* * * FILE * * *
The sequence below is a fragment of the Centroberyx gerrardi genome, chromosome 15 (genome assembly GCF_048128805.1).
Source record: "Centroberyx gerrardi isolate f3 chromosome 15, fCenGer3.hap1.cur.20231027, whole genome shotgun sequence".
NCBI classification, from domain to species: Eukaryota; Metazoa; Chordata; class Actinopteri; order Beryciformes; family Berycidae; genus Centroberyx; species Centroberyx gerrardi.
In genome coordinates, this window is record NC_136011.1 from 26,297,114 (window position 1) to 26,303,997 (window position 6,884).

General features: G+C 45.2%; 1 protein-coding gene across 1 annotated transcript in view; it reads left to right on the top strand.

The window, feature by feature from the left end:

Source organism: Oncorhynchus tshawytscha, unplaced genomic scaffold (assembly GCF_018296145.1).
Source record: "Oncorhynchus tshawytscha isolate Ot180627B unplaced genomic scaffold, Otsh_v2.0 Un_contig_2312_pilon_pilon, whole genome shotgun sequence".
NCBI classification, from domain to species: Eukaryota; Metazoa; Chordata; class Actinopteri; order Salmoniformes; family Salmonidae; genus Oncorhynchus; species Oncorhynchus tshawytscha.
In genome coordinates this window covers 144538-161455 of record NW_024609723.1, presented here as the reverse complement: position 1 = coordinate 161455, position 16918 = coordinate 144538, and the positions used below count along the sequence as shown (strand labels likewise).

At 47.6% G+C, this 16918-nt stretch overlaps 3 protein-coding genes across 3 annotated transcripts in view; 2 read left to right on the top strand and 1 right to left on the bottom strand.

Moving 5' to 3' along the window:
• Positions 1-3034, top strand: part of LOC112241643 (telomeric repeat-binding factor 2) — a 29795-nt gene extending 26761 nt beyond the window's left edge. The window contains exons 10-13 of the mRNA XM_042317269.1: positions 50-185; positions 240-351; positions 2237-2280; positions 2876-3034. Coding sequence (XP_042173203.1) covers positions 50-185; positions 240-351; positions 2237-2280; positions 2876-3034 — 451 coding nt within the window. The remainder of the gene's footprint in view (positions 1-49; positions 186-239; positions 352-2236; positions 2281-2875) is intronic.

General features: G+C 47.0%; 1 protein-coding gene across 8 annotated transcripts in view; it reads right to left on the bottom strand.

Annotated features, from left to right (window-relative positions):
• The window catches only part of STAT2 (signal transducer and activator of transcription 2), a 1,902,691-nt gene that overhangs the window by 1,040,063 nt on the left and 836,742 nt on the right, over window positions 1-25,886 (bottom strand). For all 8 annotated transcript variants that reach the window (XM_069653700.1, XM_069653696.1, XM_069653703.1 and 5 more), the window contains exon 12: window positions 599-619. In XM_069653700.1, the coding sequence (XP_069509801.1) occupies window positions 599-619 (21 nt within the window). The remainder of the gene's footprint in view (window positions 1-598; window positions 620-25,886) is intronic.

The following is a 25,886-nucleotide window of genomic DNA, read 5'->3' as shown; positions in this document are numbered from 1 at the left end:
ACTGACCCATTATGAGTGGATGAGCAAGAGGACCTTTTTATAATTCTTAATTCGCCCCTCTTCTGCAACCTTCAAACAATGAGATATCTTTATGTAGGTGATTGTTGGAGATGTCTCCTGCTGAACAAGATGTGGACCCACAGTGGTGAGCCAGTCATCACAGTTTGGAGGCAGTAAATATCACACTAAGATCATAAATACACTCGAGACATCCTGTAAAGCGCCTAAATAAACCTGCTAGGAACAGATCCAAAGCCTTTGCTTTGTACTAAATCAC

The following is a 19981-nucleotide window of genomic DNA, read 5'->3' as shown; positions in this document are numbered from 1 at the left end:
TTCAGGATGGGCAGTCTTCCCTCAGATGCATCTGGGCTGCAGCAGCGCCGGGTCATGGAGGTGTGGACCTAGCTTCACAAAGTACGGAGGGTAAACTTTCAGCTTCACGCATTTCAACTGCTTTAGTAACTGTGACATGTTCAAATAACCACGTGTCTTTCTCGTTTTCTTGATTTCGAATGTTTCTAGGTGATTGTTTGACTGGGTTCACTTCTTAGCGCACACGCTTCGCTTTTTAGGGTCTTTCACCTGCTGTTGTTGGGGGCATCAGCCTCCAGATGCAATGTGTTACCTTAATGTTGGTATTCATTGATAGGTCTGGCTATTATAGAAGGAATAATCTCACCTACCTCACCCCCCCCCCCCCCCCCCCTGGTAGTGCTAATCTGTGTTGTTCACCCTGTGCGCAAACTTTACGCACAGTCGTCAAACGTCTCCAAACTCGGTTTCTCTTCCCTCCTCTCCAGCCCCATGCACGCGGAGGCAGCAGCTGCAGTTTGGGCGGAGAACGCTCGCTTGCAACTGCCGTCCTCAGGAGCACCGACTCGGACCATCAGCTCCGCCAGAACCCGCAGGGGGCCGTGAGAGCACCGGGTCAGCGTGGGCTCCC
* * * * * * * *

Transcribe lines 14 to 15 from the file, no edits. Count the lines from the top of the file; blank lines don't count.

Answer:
General features: G+C 47.0%; 1 protein-coding gene across 8 annotated transcripts in view; it reads right to left on the bottom strand.

Annotated features, from left to right (window-relative positions):